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Isaiah 10:15

Isaiah 10:15

Shall the axe boast itself against him that heweth
therewith?
&c.] Hitherto are the words of the Assyrian monarch; and here begin the words of the prophet, rebuking him for his pride, and deriding his vain boasting, in attributing that to himself, to his wisdom and power, who was but an instrument, which belonged to God, the sole Governor and wise orderer of all things; which was all one as if an axe should ascribe the cutting down of trees to itself, and insist on it that the man that cut with it had no share in the action, nor was it to be ascribed to him; than which nothing is more absurd. The sense is, that the king of Assyria, in taking cities, and conquering kingdoms, and adding them to his own, was only an instrument in the hand of God, like an axe in the hand of one that hews down trees; and therefore it was vain and ridiculous to take that to himself which belonged to the Lord, on whom he depended as an instrument, as to motion, operation, and effect; from whom he had all power to act, all fitness for it, and efficacy in it, as the axe has from the person that makes and uses it, or any other instrument, as follows: [or] shall the saw magnify itself against him that shaketh it?
or draws it to and fro; which is the sense of the Targum, Septuagint, and Vulgate Latin versions, and others; and which further exposes the vanity and arrogance of the Assyrian monarch, who had no more concern in the spoiling of nations, and destruction of kingdoms, than the saw has in cutting of timber that is hewn; which has its form, its sharp teeth, not of itself, but from the maker; and when thus made, and fit for use, cannot draw itself to and fro, and cut trees in pieces, which are felled by the axe, but must be moved by another; and to insult the mover of it, as if it was not his act, but its own, is not more absurd than what this haughty prince was guilty of, in boasting of his power, wisdom, and prudence, in the above mentioned things: as if the rod should shake [itself] against them that lift it up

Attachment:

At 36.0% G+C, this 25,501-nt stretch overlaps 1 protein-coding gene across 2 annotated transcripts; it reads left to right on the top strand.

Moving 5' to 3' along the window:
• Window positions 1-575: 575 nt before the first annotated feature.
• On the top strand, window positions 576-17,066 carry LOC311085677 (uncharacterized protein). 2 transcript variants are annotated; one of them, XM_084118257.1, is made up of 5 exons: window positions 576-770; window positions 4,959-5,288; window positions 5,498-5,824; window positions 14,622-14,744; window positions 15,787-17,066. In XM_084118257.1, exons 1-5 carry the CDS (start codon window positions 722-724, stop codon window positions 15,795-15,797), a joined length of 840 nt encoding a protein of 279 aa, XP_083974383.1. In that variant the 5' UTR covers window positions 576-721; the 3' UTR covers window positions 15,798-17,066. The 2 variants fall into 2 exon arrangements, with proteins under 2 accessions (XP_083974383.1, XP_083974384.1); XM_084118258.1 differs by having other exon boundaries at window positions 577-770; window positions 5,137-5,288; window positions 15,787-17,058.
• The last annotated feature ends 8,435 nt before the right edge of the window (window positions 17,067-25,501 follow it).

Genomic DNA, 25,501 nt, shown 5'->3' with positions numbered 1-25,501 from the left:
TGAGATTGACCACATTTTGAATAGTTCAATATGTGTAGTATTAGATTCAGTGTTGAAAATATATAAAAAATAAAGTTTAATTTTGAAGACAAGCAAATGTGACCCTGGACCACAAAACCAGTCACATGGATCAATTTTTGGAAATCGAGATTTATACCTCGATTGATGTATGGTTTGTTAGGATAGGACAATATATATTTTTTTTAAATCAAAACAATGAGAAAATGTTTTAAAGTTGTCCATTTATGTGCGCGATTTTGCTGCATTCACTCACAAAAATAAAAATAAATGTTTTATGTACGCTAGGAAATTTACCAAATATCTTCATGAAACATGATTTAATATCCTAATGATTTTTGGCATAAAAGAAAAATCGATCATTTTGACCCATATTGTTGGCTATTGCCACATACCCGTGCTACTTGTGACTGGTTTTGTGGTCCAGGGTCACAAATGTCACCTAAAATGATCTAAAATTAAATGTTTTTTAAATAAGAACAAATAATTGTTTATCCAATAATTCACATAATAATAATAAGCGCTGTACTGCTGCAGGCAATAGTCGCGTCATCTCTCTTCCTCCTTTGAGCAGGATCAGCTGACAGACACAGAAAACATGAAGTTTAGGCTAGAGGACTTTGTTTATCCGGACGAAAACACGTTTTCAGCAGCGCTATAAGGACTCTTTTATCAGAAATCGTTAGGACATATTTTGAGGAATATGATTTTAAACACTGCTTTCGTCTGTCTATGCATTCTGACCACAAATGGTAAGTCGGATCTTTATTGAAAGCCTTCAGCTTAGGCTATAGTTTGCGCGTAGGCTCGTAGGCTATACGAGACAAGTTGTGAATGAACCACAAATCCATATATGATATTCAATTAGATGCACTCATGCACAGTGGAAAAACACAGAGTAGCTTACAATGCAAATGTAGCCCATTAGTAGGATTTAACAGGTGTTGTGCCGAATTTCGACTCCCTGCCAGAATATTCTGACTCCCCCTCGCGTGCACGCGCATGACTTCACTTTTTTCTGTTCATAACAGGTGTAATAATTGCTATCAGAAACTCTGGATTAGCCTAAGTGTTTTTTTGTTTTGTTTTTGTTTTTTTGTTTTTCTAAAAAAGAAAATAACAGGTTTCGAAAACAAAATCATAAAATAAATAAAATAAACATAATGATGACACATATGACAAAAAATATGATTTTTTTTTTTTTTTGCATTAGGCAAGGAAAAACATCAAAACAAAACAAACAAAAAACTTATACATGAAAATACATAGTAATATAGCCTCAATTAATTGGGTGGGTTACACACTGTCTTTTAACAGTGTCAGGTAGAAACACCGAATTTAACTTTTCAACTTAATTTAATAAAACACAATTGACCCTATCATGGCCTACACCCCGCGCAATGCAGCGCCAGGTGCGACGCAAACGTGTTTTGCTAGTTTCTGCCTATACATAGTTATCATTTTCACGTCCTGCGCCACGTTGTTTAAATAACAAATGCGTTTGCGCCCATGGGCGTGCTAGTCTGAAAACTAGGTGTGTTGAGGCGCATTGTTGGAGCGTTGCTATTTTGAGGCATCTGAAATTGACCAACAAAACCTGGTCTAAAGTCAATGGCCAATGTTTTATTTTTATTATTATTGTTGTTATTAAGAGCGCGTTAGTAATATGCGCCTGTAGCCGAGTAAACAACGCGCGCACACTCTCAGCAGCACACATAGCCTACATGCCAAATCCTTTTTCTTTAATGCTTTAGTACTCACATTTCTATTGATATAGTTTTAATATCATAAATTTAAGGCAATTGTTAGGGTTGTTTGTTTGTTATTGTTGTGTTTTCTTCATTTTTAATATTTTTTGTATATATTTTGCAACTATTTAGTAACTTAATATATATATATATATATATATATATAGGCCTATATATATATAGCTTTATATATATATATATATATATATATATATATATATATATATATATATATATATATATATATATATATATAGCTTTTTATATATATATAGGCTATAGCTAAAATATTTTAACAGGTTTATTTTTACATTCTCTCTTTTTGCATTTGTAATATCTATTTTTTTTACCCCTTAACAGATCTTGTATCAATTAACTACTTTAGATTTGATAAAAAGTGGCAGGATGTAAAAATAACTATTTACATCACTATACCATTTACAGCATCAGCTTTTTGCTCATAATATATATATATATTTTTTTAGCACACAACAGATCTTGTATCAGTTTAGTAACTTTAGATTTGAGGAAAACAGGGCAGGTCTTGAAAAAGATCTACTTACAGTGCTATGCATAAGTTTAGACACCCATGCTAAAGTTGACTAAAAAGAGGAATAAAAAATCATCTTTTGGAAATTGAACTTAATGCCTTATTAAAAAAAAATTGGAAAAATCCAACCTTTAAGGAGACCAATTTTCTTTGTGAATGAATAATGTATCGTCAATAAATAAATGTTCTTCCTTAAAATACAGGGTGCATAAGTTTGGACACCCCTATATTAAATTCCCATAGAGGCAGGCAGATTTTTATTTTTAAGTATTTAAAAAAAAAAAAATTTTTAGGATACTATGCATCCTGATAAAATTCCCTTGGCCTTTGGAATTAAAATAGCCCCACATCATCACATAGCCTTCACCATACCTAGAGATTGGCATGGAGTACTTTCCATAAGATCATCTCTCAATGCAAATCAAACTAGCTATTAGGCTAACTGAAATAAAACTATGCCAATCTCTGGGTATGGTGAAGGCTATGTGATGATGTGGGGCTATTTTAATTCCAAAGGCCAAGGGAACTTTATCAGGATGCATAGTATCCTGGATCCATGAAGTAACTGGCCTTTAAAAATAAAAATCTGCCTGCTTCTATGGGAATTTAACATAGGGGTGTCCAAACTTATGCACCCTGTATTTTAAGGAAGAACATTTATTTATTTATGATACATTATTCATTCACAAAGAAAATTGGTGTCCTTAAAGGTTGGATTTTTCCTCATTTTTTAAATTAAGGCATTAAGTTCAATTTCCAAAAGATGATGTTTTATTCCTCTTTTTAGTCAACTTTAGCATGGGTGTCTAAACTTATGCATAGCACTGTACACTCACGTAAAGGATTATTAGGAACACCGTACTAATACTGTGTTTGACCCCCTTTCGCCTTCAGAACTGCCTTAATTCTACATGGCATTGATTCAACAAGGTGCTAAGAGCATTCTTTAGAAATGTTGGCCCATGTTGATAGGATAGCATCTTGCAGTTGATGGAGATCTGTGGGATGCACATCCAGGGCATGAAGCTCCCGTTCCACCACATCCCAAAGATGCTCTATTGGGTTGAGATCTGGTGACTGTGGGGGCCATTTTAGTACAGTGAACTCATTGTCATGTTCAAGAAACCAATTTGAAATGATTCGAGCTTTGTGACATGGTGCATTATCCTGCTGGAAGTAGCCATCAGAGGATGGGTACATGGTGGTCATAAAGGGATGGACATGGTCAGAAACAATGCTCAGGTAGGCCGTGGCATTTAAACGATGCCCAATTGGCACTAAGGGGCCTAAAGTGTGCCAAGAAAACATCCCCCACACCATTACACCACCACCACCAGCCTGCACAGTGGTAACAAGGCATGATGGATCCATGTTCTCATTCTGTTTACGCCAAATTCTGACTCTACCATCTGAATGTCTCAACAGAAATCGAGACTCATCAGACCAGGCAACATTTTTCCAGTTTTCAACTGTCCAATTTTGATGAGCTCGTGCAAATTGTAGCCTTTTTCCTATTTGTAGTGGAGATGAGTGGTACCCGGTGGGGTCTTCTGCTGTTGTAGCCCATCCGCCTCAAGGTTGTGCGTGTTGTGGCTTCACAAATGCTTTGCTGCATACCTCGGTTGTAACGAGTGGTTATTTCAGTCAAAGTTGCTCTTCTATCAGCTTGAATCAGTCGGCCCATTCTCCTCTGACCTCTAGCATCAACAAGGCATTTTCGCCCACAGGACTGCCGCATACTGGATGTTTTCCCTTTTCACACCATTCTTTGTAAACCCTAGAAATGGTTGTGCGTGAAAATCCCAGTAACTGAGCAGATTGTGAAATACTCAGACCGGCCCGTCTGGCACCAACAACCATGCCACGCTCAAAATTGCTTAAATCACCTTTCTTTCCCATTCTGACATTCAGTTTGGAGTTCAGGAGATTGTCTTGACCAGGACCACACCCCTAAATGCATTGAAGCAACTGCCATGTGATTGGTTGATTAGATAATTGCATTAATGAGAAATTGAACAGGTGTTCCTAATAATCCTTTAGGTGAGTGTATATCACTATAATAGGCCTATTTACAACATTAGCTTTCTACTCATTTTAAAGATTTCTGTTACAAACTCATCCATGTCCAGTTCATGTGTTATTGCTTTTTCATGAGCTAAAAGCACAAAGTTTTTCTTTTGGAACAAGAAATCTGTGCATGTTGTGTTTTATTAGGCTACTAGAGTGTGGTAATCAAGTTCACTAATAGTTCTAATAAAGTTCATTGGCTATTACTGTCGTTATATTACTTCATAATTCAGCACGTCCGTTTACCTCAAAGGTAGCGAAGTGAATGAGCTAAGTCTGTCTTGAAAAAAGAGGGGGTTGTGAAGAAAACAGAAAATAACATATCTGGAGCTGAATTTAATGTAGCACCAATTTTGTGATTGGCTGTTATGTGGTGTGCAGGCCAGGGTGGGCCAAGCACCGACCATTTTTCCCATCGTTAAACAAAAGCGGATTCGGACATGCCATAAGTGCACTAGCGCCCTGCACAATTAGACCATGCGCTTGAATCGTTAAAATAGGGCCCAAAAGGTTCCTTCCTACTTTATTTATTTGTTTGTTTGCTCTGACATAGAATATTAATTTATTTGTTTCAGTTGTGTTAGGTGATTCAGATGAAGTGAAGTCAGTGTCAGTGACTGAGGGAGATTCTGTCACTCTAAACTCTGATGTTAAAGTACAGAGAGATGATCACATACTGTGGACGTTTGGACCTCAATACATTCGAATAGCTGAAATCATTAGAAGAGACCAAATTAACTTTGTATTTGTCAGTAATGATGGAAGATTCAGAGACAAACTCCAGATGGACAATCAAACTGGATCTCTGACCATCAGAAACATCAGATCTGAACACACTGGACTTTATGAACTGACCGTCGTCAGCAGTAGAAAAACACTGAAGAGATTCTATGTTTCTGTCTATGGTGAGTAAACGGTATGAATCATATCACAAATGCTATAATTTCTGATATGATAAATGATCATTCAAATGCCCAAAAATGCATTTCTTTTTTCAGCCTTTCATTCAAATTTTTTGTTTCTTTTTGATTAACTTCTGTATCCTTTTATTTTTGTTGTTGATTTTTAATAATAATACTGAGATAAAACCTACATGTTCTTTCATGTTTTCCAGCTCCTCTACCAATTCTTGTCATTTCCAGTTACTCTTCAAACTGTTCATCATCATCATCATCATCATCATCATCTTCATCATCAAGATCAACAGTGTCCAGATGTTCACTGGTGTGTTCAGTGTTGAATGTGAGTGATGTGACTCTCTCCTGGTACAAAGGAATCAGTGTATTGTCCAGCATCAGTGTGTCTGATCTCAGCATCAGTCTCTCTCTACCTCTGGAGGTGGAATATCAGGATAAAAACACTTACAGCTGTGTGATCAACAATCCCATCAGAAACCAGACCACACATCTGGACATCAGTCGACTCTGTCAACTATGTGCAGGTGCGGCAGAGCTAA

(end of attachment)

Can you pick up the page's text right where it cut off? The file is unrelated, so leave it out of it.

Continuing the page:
{m}; for such was the king of Assyria, he was no other than the rod of the Lord's anger, ( Isaiah 10:5 ) and which he lifted up, and with it chastised his people; wherefore for him to behave haughtily against the Lord, and arrogate that to himself which was the Lord's doing, was as if a rod should shake itself against him that lifts it up; or, "as if a rod should shake those that lift it up": as if there were more power in the rod than in them that take it up and strike with it; yea, that even the rod moves them, and not they the rod, which is wretchedly absurd: [or], as if the staff should lift up [itself, as if it were] no
wood
F14; but something more than wood, an animate creature, a rational agent, whereas it is nothing else but wood; or "as if a staff should lift up" itself against that which is "not wood", like itself, but is a man, that can move himself and that too; or "as if a staff should lift up" that which is "not wood"; attempt to bear, carry, move, and direct that which is not material like itself, but is a Spirit, infinite, eternal, even the almighty God. De Dieu thinks that (Myrh) is not a verb, but a noun of the plural number, of (rh) , "a mountain": and renders it, "as if a rod should shake those that lift it up: and as if a staff were mountains, and not wood". The Targum is,

``when a rod is lifted up to smite, it is not the rod that smites, but he that smites with it.''
The sense is, that the Assyrian monarch was only a rod and staff in the hand of the Lord, and only moved and acted as used by him; whereas, according to his vain boast, he was the sole agent, and all was done by his own power and prudence; and was so far from being moved and directed by the power and providence of God, that he was the director of him; which is infinitely more absurd than the things instanced in.
FOOTNOTES:

F13 Ben Melech observes, that this is to be understood of the blessed God; and the word being in the plural number, it is the same way, of speaking as in Josh. xxiv. 19. "the Holy Gods is he".


F14 Gussetius thinks this clause contains an ironical answer to the above questions, "shall the axe boast itself?" &c.; "shall the saw magnify itself?" &c.; they should, "as the rod should shake itself" &c.; just in like manner as that does, and so by lifting up itself, ceases to be wood; and which being sarcastically spoken, carries in it a strong negative, that the axe and saw should not glory, or magnify themselves, and no more should the king of Assyria. Vid. Comment. Ebr. p. 360.

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